September 12, 2007
A well maintained lawn is an integral part of an attractive home landscape. Unfortunately, dandelion, plantain, and other perennial broadleaf weeds can become problems. When broadleaf weeds invade lawns, mechanical and chemical measures can be undertaken to remove or destroy the weeds.
In small areas, some weeds can be controlled by pulling and digging. This method is best accomplished after a good rain or deep watering. Unfortunately, pulling and digging is often ineffective on deep-rooted weeds.
We have received several questions this summer about trees that are covered with a black substance on their leaves and twigs. It almost looks like the leaves have been dusted with soot, and the black dust can be rubbed off with a finger. Sometimes, the black crud even drips off the tree onto plants or patio furniture underneath. What is this yucky stuff? Is it harmful to the tree?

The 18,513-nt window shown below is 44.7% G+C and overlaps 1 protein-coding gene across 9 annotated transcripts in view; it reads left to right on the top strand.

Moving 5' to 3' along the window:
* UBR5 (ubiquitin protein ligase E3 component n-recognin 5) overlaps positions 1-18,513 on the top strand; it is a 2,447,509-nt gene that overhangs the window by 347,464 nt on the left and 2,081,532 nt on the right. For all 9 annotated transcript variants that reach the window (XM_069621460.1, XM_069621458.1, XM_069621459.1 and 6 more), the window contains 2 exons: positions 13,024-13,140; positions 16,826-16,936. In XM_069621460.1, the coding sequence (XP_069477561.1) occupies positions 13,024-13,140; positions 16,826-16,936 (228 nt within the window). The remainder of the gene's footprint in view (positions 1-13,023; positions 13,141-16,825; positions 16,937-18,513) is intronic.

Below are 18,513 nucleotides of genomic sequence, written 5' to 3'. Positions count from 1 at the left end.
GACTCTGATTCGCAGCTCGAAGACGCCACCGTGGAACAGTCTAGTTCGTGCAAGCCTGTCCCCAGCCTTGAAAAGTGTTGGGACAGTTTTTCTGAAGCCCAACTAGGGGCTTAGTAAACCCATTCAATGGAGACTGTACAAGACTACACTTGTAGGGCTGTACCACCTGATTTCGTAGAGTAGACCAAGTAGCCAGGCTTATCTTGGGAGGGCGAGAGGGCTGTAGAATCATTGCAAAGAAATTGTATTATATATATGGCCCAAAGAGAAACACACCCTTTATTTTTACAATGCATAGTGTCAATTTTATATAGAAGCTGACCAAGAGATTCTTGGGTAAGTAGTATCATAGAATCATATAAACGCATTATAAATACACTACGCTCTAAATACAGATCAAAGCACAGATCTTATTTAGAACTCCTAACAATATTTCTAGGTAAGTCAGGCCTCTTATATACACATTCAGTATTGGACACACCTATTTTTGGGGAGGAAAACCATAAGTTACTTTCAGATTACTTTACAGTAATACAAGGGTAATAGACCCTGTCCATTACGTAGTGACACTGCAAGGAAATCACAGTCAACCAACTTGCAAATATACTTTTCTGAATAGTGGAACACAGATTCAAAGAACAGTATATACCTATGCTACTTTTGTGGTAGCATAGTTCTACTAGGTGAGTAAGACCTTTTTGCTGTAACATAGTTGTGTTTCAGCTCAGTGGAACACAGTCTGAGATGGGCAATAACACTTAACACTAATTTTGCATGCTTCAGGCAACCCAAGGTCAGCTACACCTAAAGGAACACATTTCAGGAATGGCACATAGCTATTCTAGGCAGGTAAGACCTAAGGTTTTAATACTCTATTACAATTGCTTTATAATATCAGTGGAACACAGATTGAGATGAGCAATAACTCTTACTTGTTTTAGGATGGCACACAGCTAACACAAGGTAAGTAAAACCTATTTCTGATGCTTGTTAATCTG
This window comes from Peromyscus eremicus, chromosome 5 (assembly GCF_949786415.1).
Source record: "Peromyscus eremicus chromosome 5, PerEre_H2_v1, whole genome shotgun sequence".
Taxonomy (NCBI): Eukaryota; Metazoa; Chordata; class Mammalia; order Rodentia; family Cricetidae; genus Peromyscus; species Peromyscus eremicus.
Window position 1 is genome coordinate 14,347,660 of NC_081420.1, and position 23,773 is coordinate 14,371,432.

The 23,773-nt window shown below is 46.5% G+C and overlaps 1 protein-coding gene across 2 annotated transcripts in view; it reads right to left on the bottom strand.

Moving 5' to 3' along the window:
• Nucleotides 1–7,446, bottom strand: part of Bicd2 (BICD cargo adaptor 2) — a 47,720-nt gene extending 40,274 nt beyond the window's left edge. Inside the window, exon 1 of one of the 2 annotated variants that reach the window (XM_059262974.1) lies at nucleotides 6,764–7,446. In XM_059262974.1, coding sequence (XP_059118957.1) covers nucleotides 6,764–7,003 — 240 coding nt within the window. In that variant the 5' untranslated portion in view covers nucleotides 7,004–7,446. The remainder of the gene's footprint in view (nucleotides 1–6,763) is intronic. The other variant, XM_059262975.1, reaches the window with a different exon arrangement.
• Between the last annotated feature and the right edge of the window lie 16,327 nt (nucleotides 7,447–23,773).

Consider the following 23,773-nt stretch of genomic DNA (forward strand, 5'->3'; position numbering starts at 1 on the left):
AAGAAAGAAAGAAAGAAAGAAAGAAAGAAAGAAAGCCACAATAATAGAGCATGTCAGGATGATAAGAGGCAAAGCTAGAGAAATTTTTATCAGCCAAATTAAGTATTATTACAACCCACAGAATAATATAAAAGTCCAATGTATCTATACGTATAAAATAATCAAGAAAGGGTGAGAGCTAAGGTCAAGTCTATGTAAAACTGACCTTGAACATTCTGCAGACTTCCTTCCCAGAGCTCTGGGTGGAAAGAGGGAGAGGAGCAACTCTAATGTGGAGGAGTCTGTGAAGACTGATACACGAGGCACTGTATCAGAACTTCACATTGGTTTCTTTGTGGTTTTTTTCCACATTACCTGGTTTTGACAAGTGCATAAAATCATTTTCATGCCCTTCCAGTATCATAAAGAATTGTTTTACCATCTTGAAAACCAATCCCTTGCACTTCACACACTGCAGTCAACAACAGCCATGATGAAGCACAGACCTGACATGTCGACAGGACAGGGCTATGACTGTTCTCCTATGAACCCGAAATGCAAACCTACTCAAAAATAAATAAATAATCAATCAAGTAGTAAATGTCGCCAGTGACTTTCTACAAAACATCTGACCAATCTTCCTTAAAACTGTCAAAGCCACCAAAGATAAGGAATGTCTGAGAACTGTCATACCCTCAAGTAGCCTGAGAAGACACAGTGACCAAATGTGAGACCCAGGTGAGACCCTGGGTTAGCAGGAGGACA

Spiders come in all shapes, sizes, and colors. Some live indoors, most live outdoors and a few become accidental invaders that wander indoors by mistake, especially in the fall of the year. Spiders are ecologically beneficial as they feed solely on insects and other arthropods, but that doesn't stop people from wondering, worrying about or hating spiders, especially the few that wander inside in early fall. Typically, the caller wants to know if the spider they've seen is dangerous, and what, if anything, should be done in terms of control.